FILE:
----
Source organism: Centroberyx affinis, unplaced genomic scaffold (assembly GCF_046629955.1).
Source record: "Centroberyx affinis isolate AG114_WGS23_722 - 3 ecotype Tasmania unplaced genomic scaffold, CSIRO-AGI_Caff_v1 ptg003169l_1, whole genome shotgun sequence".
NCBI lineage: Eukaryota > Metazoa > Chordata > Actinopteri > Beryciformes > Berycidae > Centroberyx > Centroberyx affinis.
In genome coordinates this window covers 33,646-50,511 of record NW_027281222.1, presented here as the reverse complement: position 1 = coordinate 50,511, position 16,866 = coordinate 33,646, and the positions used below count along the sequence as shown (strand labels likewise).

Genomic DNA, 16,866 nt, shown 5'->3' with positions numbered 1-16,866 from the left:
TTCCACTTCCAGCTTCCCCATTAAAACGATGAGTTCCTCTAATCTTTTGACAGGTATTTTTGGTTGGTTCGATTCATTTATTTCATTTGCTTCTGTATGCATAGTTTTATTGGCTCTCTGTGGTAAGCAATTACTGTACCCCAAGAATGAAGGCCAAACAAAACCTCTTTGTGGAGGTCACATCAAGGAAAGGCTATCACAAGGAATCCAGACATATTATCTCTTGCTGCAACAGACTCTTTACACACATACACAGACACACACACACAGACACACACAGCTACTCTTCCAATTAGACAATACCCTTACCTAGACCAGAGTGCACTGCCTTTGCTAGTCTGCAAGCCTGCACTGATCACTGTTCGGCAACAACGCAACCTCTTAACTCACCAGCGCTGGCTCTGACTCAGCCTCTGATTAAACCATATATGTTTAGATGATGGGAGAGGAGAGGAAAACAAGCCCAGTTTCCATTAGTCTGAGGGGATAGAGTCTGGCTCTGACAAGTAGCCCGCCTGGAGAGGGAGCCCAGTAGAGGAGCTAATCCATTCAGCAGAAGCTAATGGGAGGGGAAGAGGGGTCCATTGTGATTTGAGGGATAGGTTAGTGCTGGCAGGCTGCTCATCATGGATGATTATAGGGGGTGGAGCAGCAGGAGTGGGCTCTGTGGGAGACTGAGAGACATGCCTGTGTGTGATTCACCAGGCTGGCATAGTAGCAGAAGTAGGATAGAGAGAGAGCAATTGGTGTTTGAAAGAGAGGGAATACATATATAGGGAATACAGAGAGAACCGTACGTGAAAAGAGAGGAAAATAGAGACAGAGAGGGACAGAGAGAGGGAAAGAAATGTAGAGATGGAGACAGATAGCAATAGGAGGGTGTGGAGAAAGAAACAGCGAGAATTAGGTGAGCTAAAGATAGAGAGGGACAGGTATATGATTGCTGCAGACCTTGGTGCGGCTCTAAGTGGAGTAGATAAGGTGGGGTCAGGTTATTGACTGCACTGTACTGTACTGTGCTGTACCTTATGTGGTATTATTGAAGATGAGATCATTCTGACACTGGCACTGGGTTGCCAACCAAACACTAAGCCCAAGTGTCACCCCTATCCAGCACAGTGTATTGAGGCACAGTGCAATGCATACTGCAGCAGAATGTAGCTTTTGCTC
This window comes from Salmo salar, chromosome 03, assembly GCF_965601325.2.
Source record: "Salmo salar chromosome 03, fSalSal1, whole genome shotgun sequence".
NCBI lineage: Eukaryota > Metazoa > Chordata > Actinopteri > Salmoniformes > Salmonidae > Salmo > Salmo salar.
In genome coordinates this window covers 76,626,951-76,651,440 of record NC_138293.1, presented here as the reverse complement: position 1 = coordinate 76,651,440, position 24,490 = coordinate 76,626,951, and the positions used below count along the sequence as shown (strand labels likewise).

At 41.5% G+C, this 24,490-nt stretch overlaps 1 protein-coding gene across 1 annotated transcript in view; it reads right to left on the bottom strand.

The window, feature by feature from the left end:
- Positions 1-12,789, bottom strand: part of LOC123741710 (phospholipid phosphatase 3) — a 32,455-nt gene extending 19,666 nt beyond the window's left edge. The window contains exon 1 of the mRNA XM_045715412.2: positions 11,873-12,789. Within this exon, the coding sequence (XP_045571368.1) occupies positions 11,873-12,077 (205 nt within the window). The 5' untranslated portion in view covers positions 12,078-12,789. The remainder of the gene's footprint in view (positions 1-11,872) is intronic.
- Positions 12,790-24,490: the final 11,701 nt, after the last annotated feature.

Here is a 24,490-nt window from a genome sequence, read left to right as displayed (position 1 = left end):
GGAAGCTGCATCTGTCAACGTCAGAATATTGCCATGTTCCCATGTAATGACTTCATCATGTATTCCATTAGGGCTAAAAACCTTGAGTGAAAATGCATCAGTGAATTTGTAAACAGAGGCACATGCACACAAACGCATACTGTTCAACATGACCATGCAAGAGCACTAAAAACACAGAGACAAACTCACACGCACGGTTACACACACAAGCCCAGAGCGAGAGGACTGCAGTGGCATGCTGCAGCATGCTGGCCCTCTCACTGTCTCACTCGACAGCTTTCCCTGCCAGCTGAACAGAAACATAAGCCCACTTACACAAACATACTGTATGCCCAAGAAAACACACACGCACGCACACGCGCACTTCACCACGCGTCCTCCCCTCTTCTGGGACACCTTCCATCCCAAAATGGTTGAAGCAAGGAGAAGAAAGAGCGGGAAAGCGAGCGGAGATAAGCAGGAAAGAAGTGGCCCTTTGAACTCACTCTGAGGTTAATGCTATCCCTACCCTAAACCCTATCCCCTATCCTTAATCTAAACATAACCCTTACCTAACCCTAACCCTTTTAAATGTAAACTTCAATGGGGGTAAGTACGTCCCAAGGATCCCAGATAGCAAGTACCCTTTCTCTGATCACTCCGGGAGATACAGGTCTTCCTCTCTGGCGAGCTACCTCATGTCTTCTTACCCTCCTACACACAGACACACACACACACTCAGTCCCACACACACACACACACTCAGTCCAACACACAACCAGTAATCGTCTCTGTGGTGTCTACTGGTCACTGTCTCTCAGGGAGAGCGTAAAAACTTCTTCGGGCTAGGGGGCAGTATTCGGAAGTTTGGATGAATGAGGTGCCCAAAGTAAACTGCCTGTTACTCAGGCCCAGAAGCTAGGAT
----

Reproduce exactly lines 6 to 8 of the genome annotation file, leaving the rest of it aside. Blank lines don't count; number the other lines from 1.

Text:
TTCCACTTCCAGCTTCCCCATTAAAACGATGAGTTCCTCTAATCTTTTGACAGGTATTTTTGGTTGGTTCGATTCATTTATTTCATTTGCTTCTGTATGCATAGTTTTATTGGCTCTCTGTGGTAAGCAATTACTGTACCCCAAGAATGAAGGCCAAACAAAACCTCTTTGTGGAGGTCACATCAAGGAAAGGCTATCACAAGGAATCCAGACATATTATCTCTTGCTGCAACAGACTCTTTACACACATACACAGACACACACACACAGACACACACAGCTACTCTTCCAATTAGACAATACCCTTACCTAGACCAGAGTGCACTGCCTTTGCTAGTCTGCAAGCCTGCACTGATCACTGTTCGGCAACAACGCAACCTCTTAACTCACCAGCGCTGGCTCTGACTCAGCCTCTGATTAAACCATATATGTTTAGATGATGGGAGAGGAGAGGAAAACAAGCCCAGTTTCCATTAGTCTGAGGGGATAGAGTCTGGCTCTGACAAGTAGCCCGCCTGGAGAGGGAGCCCAGTAGAGGAGCTAATCCATTCAGCAGAAGCTAATGGGAGGGGAAGAGGGGTCCATTGTGATTTGAGGGATAGGTTAGTGCTGGCAGGCTGCTCATCATGGATGATTATAGGGGGTGGAGCAGCAGGAGTGGGCTCTGTGGGAGACTGAGAGACATGCCTGTGTGTGATTCACCAGGCTGGCATAGTAGCAGAAGTAGGATAGAGAGAGAGCAATTGGTGTTTGAAAGAGAGGGAATACATATATAGGGAATACAGAGAGAACCGTACGTGAAAAGAGAGGAAAATAGAGACAGAGAGGGACAGAGAGAGGGAAAGAAATGTAGAGATGGAGACAGATAGCAATAGGAGGGTGTGGAGAAAGAAACAGCGAGAATTAGGTGAGCTAAAGATAGAGAGGGACAGGTATATGATTGCTGCAGACCTTGGTGCGGCTCTAAGTGGAGTAGATAAGGTGGGGTCAGGTTATTGACTGCACTGTACTGTACTGTGCTGTACCTTATGTGGTATTATTGAAGATGAGATCATTCTGACACTGGCACTGGGTTGCCAACCAAACACTAAGCCCAAGTGTCACCCCTATCCAGCACAGTGTATTGAGGCACAGTGCAATGCATACTGCAGCAGAATGTAGCTTTTGCTC
This window comes from Salmo salar, chromosome 03, assembly GCF_965601325.2.
Source record: "Salmo salar chromosome 03, fSalSal1, whole genome shotgun sequence".